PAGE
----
Malawi Eliminates Trachoma as a Public Health Problem

The World Health Organization (WHO) has validated Malawi as having eliminated trachoma as a public health problem,1 making it the fourth country in WHO’s African Region after Ghana (June 2018), Gambia (April 2021) and Togo (May 2022) to achieve this significant milestone.

Malawi has been known to be endemic for trachoma since the 1980s. However, it was not until 2008, when surveys were conducted with support from Sightsavers and WHO in the districts of Chikwawa and Mchinji, that trachoma received due attention. Further baseline surveys confirmed endemicity in 17 of a total of 28 districts in the country.

Following the launch of the national trachoma control programme by the Ministry of Health in 2011, the National Trachoma Task Force team stipulated the need for integration of the programme within the Ministry of Health structure. Malawi received its first azithromycin (Zithromax®, Pfizer, New York) donation from the International Trachoma Initiative in 2011 to conduct antibiotic mass drug administration. Following the development of its Trachoma Action Plan in 2012–2013 and its rollout in 2014, funding to implement the SAFE strategy in all endemic districts was made possible through financial support from the Queen Elizabeth Diamond Jubilee Trust in 2014. Medium cadre ophthalmic clinicians were trained and certified as trachomatous trichiasis (TT) surgeons. A quality assurance team was formed, and regular national trachoma coordination meetings were conducted. The Ministry of Health also undertook awareness raising campaigns about the importance of facial cleanliness and personal hygi ene in the fight against trachoma. Furthermore, stakeholders already present in the districts intensified their work and implementing water, sanitation and hygiene activities resulted in significant improvements in the availability of safe water and access to improved sanitation.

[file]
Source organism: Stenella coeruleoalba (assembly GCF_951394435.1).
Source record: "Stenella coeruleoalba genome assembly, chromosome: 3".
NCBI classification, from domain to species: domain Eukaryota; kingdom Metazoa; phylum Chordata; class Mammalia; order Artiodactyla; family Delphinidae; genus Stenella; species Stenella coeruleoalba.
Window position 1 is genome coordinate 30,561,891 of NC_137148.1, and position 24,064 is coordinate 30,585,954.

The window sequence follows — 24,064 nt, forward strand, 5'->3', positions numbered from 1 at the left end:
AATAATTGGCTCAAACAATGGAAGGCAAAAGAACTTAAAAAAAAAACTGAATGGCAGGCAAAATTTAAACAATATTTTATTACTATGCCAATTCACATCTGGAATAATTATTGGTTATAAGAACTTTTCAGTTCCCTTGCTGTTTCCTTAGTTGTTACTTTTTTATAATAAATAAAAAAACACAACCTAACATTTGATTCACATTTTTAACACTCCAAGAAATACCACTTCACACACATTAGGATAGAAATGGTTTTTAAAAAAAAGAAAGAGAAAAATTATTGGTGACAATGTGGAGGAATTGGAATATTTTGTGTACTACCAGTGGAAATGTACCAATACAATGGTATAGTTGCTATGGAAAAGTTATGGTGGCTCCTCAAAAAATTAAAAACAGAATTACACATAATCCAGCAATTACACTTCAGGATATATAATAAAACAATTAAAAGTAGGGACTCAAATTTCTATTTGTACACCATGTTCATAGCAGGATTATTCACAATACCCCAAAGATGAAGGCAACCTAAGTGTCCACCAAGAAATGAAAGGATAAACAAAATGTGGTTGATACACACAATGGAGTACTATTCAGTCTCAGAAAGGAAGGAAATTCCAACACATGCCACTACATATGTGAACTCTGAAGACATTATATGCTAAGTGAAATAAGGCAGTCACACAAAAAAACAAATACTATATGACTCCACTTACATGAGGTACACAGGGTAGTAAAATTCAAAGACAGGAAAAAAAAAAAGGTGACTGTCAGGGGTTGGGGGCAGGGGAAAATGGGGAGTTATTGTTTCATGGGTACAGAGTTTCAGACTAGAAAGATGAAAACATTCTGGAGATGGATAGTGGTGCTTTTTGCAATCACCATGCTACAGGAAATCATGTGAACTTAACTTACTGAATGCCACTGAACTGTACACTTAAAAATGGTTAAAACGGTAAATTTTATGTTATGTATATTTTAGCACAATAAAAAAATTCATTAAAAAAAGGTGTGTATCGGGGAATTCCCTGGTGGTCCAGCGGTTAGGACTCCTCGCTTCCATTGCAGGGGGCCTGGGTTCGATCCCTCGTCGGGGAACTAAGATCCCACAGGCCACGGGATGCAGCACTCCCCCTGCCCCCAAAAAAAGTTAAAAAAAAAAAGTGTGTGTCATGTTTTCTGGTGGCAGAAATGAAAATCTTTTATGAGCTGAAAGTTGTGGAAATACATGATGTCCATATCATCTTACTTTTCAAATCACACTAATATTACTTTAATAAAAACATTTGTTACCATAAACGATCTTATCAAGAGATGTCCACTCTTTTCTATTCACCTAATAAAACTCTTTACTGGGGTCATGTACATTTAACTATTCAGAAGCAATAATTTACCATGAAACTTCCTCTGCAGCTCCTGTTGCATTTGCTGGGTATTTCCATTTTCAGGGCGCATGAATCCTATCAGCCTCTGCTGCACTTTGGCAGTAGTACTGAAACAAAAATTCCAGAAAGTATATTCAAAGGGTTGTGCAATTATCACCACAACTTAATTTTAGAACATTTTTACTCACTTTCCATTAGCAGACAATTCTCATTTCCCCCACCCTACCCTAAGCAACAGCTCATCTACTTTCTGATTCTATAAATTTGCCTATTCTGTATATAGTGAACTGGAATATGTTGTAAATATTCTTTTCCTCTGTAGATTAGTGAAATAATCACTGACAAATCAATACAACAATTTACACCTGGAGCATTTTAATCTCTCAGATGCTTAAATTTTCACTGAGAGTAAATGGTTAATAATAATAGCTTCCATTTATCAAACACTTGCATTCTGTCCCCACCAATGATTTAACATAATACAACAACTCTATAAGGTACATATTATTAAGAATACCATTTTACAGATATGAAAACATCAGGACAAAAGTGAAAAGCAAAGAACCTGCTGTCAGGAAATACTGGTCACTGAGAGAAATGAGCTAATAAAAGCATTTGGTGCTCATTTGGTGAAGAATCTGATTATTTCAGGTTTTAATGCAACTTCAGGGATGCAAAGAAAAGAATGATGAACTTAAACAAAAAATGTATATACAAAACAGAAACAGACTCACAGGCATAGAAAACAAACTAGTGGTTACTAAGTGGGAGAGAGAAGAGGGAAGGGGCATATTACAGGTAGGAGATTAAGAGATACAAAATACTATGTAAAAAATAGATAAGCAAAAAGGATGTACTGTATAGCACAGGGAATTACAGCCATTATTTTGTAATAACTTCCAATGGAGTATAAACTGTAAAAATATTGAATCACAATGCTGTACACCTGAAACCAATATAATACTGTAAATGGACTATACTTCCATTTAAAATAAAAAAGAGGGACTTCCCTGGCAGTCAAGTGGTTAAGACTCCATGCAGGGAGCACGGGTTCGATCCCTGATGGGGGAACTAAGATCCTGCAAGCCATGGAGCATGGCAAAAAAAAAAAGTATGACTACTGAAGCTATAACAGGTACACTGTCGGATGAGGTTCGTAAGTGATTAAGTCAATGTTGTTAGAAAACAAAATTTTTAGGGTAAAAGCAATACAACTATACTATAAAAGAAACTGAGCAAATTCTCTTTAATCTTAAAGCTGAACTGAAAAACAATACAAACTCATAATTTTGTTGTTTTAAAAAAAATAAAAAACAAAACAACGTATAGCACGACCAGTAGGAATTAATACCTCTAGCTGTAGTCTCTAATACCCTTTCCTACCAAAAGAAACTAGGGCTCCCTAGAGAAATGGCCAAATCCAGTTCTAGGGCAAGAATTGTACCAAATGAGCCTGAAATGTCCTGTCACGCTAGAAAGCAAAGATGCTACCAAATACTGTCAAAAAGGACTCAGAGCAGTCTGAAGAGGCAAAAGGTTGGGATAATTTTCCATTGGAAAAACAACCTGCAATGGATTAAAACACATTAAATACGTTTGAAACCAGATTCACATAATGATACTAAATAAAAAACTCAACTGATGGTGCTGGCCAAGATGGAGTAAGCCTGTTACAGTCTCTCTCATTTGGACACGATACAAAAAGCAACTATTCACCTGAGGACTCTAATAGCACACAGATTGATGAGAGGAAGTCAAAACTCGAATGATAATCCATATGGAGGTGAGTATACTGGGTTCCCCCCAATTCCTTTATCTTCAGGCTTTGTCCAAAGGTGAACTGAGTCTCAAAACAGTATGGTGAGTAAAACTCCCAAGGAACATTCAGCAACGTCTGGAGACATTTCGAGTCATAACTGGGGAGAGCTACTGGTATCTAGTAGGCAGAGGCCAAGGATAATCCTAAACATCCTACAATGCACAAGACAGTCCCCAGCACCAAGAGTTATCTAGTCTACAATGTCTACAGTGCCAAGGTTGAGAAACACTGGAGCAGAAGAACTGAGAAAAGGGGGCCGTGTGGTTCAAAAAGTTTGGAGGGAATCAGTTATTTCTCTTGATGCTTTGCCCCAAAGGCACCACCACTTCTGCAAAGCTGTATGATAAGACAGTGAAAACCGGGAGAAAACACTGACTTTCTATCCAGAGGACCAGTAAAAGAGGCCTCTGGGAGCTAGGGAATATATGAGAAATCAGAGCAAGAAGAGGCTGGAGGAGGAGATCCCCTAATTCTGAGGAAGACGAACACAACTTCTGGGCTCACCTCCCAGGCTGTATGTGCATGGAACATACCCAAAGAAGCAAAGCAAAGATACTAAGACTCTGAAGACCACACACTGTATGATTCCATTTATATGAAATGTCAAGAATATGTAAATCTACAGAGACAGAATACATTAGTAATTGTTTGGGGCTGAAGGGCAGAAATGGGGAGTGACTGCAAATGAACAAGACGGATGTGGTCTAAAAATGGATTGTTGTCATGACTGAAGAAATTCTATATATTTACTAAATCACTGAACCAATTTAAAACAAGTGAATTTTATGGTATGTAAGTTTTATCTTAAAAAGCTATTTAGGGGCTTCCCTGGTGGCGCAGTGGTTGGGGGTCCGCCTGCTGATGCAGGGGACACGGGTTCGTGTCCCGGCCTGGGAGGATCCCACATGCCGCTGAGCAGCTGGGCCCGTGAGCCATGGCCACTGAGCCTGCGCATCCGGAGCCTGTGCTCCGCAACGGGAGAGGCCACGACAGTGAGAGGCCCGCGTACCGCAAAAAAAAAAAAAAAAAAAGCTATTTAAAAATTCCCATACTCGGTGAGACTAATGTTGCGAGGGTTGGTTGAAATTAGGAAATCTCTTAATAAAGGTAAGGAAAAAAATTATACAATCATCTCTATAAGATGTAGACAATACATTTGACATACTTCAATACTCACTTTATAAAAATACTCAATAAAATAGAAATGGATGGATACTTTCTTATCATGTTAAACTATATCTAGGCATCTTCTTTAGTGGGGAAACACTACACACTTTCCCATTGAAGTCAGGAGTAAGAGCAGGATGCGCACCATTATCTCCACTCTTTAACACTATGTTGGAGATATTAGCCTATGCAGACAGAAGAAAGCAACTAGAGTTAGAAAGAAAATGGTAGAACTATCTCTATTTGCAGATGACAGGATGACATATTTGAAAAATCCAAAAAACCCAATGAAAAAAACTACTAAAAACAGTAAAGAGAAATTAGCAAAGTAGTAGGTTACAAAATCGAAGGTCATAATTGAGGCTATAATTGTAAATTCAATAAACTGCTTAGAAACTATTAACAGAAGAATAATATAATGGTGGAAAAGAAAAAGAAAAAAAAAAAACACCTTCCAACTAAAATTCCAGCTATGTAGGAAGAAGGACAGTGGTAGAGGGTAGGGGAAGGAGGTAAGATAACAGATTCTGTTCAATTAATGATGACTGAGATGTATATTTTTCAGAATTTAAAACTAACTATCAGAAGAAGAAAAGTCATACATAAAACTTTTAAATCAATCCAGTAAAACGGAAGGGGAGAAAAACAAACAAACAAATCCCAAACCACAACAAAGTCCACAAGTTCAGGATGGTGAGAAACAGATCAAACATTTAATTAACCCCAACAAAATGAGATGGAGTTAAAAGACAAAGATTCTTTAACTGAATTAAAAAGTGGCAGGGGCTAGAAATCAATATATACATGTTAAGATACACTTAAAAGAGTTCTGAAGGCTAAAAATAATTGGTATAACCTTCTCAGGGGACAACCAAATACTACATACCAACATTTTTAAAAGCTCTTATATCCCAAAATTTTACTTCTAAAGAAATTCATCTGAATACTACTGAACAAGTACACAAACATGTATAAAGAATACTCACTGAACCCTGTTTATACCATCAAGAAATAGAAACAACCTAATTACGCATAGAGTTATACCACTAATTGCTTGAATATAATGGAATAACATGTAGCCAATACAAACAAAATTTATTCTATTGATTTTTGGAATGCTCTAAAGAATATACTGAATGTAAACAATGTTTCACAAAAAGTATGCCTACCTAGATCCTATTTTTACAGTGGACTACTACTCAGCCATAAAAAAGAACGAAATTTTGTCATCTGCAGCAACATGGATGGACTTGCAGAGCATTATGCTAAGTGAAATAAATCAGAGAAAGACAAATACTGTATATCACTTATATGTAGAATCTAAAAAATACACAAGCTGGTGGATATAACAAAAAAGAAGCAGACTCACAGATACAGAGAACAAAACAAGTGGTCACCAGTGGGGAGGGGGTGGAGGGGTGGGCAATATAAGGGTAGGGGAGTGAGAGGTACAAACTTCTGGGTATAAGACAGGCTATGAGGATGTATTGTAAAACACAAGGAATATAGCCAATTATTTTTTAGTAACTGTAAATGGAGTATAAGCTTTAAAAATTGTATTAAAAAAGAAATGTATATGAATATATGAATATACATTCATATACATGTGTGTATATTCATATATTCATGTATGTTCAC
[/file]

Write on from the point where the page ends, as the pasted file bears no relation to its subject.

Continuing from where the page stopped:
Malawi and WHO will continue to closely monitor previously endemic populations to ensure there is a rapid, proportionate response to any resurgence of disease.

Globally, Malawi joins 14 other countries that have been validated by WHO for having eliminated trachoma as a public health problem. These are Cambodia, China, the Islamic Republic of Iran, the Lao People’s Democratic Republic, the Gambia, Ghana, Mexico, Morocco, Myanmar, Nepal, Oman, Saudi Arabia, Togo and Vanuatu.

Disease prevalence

Trachoma remains a public health problem in 42 countries with an estimated 125 million people living in areas endemic for the disease. Trachoma is found mainly in the poorest and most rural areas of Africa, Central and South America, Asia, the Western Pacific and the Middle East. The African Region is disproportionately affected by trachoma with 105 million people living in at-risk areas, representing 84% of the global trachoma burden.

Significant progress has been made over the past few years and the number of people requiring antibiotic treatment for trachoma in the African Region fell by 84 million from 189 million in 2014 to 105 million as of June 2022.

Following Malawi’s success, trachoma remains endemic in 25 countries2 in WHO’s African Region, bringing us closer towards the elimination target for trachoma set out in the NTD road map 2021–2030.

The disease